The Mariner's Museum Web site features a section devoted to the Monitor. At the "Monitor Center," you can find detailed information on short histories of the Monitor's battles, daily logs on recent expeditions, teaching resources, and suggestions for further reading.
This site describes National Oceanic and Atmospheric Administration's National Marine Sanctuary Program. It includes links to information about the Monitor and the 12 other sanctuaries in this system of underwater preserves.
Bestselling author Clive Cussler, who established the National Underwater Marine Agency in 1979, sponsored a group of marine archeologists to search for the lost Civil War-era sub Hunley. They finally found her in 1995 and raised her in summer 2000. The Hunley Web site chronicles their discovery mission and provides a history of the Hunley, the first sub to sink a ship in battle.
NUMA is Clive Cussler's non-profit organization dedicated to preserving U.S. marine heritage through the discovery and conservation of shipwreck artifacts. This site keeps track of the agency's expeditions and shipwreck discovery information in general.
All Hands is the magazine of the U.S. Navy. The April 1999 edition on Navy subs has articles on the nitty gritty of Navy submarine operation today. If you want to know about things like deep submergence rescue vehicles and ballistic missile subs, this is the site for you.
The U.S. Submarine Veterans organization maintains a Web site full of photographs of subs both historic and contemporary, sub trivia, sound recordings of submarine life in the ocean depths, and submariner chat rooms.
This page from the Web site of Dr. David Mindell, an M.I.T. professor and author of War, Technology, and Experience Aboard the USS Monitor (see Books), displays historic photographs of the Monitor and individuals associated with it.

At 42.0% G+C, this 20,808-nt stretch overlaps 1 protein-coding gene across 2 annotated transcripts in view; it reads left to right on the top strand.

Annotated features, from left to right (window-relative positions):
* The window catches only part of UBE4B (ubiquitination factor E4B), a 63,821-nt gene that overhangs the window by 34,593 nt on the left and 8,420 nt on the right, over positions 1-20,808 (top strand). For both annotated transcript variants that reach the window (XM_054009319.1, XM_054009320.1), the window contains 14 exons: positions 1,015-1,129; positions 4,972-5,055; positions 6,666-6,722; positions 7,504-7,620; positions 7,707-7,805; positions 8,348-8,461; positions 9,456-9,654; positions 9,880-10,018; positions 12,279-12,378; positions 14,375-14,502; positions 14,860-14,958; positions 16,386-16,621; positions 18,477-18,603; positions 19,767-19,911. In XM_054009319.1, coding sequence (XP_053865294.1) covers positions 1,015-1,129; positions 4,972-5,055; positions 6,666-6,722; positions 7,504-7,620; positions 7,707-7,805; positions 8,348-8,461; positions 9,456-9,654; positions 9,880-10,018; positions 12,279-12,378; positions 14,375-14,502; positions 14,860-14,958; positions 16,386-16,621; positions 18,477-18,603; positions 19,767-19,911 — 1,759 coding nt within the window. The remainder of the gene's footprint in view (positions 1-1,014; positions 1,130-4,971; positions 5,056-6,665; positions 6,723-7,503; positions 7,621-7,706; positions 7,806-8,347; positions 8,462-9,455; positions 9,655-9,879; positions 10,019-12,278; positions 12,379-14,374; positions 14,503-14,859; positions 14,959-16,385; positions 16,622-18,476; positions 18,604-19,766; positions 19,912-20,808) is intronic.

BooksAboard the USS Monitor: 1862: The Letters of Acting Paymaster William Frederick Keeler, U.S. Navy To His Wife Anna.
Edited by Robert W. Daly.
Annapolis, Maryland: United States Naval Institute, 1964.
Keeler's letters to his wife Anna read like he somehow knew ahead of time that history would be made during his term on the Monitor. They're detailed, heartfelt, immediate. For a taste of them, see Eyewitness to the Battle.
War, Technology, and Experience Aboard the USS Monitor.
By David A. Mindell.
Baltimore: Johns Hopkins University Press, 2000.
"Usually we read about the Monitor as the story of a heroic inventor and a revolutionary new warship," writes David Mindell in the preface to this revisionist view of the Monitor tale. "I expand that story to include patrons, contractors, constructors, rivals, users, public imagery, and literary expressions." Fans of the history of technology will appreciate Mindell's well-written examination of how the Monitor story became legend.
The Life of John Ericsson.
By William Conant Church.
New York: Charles Scribner's Sons, 1891.
A detailed biography of the gifted Scottish inventor of the Monitor. Well illustrated with plans and cross-sections of Ericcson's many inventions, including a solar-powered engine he developed later in life.
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